And so we stepped inside. At first, the interior is quite unfamiliar. This is because of an angled partition across the church which divides off a vestibule at the back of the nave and aisle. It runs level with the westernmost bay of the south arcade, but cuts back around the font, with three doorways into the nave, two at angles and one from behind the font into the base of the tower. It is probably a 17th Century idiosyncracy, put in place at the same time the aisle was rebuilt as the Marsham mausoleum. Walking across it to the south, we turned, and were inside the south aisle, home of the Marshams. Their two considerable monuments are set against the south and east walls. That to the south is to Henry and Anne Marsham and their family.

Henry Marsham son of Henry and Anne Marsham Anne Marsham and baby, 1678 upright baby
strattonstrawless (12) Brave Soule, thoh wert too quick & large to stay within thy little house of clay

Henry died in 1678, and is dressed in the full splendour of the Restoration. His teenage son son Henry kneels between them, and his splendid inscription reads:

Brave Soule
Thou wert too quick and large to staye
Within thy little house of clay.
Such early manly parts (which ev'n
At twelve did speak thee XXXVII)
Presag'd that one so grave, so good,
Would misse life's common period
And heav'n must be obey'd. Was found
Thourt ripe for that and now art crown'd

Down in one corner, a detail so shocking that at first it is at first difficult to take in, is another child, a baby: rigid and upright, but bound tightly in swaddling clothes. He shares an inscription with his mother, who died in childbirth:

Here lie a vertuous son and mother
who dy'd in kindness to each other:
Death seaz'd him first, when she him freed
By yeilding up her self in's stead,
Which was no sooner done, but hee
Dyes too to keep her companie.
This thou'lt think unhappie fate
To two such heires of fayre estate,
But twas not: for they did forgoe
A state for life; 'n reversion too
to gaine possession of a fee
In rich and Blessed Aeternitie.

The aisle is not very wide, and so there is a sleight of hand about the way the sculptor has rendered them facing outwards at prayer - or, more accurately, a sleight of foot, because, as Sam Mortlock observes, the effect is of a family of amputees.

Topping even this curiosity is the monument to Thomas Marsham, at the east end of the aisle. Thomas died in 1638, on the other side of the great Commonwealth divide, and while his memorial shows more evidence of Puritan influence, with its emphasis on death and judgement and the transitory nature of existence, it is also spectacular in its own way.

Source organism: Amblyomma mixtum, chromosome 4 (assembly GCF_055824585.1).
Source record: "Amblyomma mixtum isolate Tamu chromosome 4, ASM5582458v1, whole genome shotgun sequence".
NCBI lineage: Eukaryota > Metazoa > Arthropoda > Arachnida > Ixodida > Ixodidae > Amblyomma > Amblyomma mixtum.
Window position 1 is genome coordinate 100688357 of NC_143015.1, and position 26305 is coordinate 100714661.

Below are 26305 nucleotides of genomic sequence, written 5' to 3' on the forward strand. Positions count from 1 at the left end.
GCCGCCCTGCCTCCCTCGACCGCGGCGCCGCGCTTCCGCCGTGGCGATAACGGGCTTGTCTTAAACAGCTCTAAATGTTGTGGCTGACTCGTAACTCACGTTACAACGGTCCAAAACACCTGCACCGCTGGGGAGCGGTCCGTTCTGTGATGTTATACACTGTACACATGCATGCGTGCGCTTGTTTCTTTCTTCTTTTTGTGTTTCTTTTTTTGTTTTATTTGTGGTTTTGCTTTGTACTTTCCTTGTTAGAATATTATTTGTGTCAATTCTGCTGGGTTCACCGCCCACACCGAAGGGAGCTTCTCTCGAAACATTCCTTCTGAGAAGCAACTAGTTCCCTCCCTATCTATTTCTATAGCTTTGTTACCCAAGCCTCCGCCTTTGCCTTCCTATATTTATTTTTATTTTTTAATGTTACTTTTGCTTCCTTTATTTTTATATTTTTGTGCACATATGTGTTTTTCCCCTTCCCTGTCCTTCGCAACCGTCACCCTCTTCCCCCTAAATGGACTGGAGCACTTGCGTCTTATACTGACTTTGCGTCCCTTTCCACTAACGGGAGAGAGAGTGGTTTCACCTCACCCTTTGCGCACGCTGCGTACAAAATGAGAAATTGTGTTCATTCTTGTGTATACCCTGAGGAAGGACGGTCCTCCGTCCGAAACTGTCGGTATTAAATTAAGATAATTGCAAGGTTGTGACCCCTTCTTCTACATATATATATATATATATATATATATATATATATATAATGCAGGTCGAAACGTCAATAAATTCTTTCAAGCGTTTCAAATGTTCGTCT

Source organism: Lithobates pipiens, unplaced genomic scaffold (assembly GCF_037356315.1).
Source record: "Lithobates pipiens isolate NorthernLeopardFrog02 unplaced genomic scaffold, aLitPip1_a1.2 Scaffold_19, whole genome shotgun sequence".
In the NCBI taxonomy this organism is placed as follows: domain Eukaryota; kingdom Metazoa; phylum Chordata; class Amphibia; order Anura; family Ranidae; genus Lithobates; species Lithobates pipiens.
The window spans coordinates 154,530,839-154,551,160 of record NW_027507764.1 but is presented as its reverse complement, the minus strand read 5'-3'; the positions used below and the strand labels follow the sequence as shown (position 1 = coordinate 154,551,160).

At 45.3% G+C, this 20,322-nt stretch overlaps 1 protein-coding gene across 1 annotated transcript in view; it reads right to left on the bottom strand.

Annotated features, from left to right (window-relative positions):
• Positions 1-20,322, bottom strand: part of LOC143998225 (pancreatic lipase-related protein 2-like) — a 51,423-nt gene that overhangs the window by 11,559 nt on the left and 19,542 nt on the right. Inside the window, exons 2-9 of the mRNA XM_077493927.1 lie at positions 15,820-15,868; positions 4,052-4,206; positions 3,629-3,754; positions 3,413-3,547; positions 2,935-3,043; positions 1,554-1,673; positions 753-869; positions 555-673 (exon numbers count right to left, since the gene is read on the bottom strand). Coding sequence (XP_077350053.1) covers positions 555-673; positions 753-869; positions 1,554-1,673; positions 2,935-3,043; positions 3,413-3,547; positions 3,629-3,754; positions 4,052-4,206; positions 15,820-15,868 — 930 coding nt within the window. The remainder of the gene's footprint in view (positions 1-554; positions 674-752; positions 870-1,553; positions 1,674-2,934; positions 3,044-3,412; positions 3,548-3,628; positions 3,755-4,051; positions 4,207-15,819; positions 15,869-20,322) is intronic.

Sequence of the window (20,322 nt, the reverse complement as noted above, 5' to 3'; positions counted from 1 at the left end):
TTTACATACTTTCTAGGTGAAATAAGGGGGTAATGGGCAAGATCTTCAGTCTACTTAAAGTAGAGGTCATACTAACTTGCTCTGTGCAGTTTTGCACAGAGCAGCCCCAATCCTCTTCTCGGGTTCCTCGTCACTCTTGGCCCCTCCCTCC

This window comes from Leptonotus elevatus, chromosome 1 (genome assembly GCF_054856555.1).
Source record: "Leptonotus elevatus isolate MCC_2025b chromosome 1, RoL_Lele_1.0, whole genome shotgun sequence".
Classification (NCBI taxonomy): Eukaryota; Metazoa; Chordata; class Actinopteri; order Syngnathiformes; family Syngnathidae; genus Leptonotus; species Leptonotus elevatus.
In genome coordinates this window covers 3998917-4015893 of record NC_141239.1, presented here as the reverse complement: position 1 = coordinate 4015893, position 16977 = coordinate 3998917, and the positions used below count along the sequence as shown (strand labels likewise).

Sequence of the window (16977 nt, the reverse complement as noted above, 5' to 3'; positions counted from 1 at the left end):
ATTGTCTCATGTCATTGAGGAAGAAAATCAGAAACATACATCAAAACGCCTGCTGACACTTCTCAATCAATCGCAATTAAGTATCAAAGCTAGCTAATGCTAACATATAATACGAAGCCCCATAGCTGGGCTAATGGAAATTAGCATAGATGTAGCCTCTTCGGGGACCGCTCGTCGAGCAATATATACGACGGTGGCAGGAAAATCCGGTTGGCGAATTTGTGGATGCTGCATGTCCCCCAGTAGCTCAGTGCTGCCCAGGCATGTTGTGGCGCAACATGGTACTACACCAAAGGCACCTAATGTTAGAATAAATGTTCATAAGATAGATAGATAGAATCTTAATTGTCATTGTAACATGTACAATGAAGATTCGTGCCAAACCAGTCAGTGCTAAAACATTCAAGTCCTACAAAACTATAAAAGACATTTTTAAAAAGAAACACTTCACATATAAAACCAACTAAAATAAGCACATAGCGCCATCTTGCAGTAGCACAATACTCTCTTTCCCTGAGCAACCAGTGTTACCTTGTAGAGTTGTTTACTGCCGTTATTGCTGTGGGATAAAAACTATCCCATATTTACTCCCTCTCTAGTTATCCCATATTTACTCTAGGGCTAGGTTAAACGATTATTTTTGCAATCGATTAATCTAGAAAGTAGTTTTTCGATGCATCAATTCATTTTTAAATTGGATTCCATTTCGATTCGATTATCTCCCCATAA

Thomas Marsham in the south aisle Thomas Marsham, 1638

old bones old bones old bones

Marsham lounges in his graveshroud on a comfy cushion, raising his head in response to the last trump being sounded above his head. Beneath him is the extraordinary prospect of a charnel cage, filled with his skull and bones, and those of his ancestors. It takes you a moment to realise that they are not in fact real, but finely carved from alabaster. You can see similar works at South Acre and Norwich St Andrew. Thomas Marsham's is the only reclining effigy that I have seen which has designer stubble. We know he had the memorial made before he died; did he perhaps think that his likeness looked too effeminate, and asked them to alter it?

The most famous of the Stratton Strawless Marshams was Robert Marsham, whose life spanned all but a handful of the years of the 18th Century. He effectively invented the Science of Phenology, the practice of meticulously recording and predicting the passage and effects of the seasons. He was also responsible for planting the woodlands on the Marsham estate, which survive today.

If the Marsham memorials were all there was to Stratton Strawless it would still be worth going out of your way to visit, but there is much more. So far, we have not touched on the medieval life of this place, but here also in the south aisle is the 13th Century effigy of a woman wearing a wimple. She lies on her back, and the stone of the memorial is black. Not surprisingly, she is known as the Black Abbess, although this is certainly inaccurate, because she is holding a heart in her hand, which suggests that her husband died abroad, probably on a crusade.